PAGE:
"Rosebud...." That final, mystifying word, uttered by dying newspaper magnate Charles Foster Kane as portrayed by Orson Welles in the film Citizen Kane, transformed a childhood sled, conjured from memory, into an icon of American culture. No one who grew up in a place where hills and winter snow converge would find it mysterious, I suspect, that an elderly man overwhelmed by a longing for lost innocence might recall a treasured sled.
From the first moment a child hurtles headlong (and headfirst) down a hard-packed slope, the sled embodies freedom, joy and the sheer thrill of skirting the edge of chaos. An acquisition held within the collections of the Smithsonian's National Museum of the American Indian in New York City bears witness to the universality of this experience. A late-19th-century sled fashioned from eight buffalo ribs—as simple, utilitarian and elegant as a Shaker chair—was made by members of South Dakota's Lakota Sioux tribe. Johanna Gorelick, of the George Gustav Heye Center, says the buffalo ribs—lashed together to form runners—were once likely covered in buffalo leather. "Not only is the sled beautiful to look at," she adds, "but it's fascinating to see yet another way the buffalo was used by the Plains Indians."
Contemplating such a simple object, it's possible to understand how fundamental the bison was to the Sioux, providing food, clothing, shelter, even children's playthings. One comprehends, too, the enormity of the disaster when one of the tactics used to defeat the tribes was the systematic slaughter of the herds. Most of us can call up from memory photographic images of professional hunters, long rifles in hand, standing on towering heaps of buffalo skulls, as if those charnel mounds were natural features of the landscape. There might always be new sleds for the children of New York and New Hampshire, but the Lakota's cunningly crafted winter toy, in its small, intimate way, represents the end of a way of life.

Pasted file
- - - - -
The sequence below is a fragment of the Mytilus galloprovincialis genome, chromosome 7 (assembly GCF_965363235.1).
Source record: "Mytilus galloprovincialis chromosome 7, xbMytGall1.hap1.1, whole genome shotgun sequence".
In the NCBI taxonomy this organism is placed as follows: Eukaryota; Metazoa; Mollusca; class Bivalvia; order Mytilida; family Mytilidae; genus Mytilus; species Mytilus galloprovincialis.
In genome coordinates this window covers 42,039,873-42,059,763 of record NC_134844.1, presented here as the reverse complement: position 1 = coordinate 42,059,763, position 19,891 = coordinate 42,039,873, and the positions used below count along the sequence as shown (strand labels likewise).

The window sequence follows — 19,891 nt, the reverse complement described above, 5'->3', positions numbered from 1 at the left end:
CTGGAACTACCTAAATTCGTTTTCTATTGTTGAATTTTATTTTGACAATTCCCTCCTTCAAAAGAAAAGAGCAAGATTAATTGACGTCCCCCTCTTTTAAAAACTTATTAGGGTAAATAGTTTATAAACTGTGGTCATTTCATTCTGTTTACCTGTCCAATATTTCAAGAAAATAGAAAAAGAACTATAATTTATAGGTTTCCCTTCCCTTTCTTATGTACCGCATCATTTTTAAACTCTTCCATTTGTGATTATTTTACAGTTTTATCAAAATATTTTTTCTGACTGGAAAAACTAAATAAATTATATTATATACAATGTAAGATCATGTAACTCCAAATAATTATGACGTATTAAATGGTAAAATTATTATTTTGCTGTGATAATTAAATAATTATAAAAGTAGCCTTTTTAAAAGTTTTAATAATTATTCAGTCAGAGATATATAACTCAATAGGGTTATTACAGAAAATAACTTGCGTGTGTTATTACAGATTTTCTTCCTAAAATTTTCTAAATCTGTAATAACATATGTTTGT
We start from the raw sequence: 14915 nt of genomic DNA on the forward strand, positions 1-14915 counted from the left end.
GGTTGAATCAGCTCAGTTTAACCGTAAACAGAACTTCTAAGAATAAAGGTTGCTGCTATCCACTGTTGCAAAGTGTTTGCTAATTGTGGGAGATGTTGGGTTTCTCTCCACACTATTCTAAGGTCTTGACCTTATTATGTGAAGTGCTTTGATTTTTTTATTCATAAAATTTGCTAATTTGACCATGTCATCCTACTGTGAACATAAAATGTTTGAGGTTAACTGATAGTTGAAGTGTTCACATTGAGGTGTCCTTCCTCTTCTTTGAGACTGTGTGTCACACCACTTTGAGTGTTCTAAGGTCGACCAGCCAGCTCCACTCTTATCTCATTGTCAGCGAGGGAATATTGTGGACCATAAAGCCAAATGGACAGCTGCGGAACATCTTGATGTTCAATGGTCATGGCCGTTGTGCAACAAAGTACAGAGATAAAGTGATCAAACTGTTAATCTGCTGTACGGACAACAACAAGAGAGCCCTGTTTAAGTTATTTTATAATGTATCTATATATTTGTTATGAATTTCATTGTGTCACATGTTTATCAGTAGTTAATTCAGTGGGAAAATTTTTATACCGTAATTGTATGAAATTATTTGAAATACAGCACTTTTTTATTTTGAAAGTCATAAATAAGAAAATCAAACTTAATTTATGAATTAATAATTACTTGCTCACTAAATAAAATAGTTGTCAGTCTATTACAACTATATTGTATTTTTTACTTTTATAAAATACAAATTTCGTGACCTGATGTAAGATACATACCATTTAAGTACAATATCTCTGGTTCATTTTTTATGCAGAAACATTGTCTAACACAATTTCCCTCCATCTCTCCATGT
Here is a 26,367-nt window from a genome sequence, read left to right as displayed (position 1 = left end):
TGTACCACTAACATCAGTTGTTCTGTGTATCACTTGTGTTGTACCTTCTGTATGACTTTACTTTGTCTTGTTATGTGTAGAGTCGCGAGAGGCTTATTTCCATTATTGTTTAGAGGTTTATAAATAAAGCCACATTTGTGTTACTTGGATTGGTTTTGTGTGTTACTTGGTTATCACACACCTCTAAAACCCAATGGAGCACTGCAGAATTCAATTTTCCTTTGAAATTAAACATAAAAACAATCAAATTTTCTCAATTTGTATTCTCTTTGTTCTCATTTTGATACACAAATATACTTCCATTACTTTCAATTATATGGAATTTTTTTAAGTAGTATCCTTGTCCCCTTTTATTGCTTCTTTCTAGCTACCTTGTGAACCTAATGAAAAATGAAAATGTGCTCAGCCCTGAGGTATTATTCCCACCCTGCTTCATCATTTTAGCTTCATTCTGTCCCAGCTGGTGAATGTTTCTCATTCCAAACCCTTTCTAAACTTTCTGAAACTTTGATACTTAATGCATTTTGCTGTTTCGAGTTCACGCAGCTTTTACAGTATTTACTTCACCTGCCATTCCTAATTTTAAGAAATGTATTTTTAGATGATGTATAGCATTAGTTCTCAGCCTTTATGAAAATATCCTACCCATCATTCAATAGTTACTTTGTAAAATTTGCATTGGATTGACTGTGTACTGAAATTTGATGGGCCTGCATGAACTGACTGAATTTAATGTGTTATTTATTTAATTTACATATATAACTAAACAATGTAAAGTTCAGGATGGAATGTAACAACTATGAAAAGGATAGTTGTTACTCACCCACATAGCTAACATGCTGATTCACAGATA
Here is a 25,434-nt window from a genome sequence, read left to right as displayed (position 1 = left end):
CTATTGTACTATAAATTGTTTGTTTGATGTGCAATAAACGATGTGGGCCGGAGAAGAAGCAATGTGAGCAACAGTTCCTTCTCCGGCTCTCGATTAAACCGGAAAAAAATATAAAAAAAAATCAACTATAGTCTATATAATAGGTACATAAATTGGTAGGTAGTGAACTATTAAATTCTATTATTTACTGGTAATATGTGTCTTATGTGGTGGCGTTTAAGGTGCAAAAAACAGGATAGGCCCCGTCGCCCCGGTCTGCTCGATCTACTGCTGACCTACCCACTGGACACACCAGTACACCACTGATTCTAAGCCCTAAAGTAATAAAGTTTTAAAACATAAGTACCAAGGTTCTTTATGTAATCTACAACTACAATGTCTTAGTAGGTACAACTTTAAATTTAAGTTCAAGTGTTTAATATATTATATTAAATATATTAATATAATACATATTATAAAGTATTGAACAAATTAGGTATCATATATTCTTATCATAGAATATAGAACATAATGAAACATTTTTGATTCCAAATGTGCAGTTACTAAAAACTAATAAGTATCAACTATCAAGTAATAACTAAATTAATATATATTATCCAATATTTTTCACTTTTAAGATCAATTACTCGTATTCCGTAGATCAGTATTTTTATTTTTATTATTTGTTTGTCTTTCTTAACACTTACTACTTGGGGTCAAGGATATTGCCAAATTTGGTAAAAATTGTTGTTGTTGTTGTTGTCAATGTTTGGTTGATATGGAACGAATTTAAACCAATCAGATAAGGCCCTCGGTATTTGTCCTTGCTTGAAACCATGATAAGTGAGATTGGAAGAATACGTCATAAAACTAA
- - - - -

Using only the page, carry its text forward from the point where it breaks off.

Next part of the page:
The precise provenance of this one remains unknown, but the story of its donors is worth noting. The sled came to the museum in 1961 as the gift of Mr. and Mrs. Alfred A. Frantz. Alfred, born in 1908, was raised in Sioux Falls, South Dakota, and attended the University of South Dakota (USD). As a young man in the 1930s, he journeyed to New York City to make a name—or at least a living—for himself. He did some travel writing and managed to find work at the Institute of Foreign Travel, a publicity outlet for several transatlantic passenger shipping lines.
In 1938, when Frantz needed people to greet the Norwegian liner Oslofjord—at the time, young Americans met the major lines' vessels at the pier—he employed a fellow South Dakotan, an aspiring actress. Though the two had attended USD at the same time, they had never met. Her family name—she was a Lakota Sioux—was Yellow Robe. (Her paternal grandfather had been chief of the tribe in 1876, at the time of the Battle of Little Bighorn. Her great-uncle had been the legendary warrior Sitting Bull.) An eloquent storyteller with a gift for conveying the lore and legend of the Sioux, she also had begun working for the New York City Parks Department, during the 1930s, presiding over a re-created Indian village, a summer attraction at Long Island's Jones Beach. Alfred married her in 1951. He continued to write and she continued to act, performing in theaters and dramatizing the culture of the Plains Indians. Alfred died in 1993, his wife in 1992.
Was the sled, a treasure passed from child to child in Mrs. Frantz's family, a cherished heirloom? (Do you know where your old Flexible Flyer is?) Had she herself once swooped down hills on it? The museum archives shed no light. There are fragments of information, however, so tantalizing that I've withheld them (with considerable effort) until now: in the 1930s, the young Lakota woman, according to her New York Times obituary, worked at CBS Radio at the same time as Orson Welles. And MissYellow Robe's first name? The same as the reservation from which she came: Rosebud.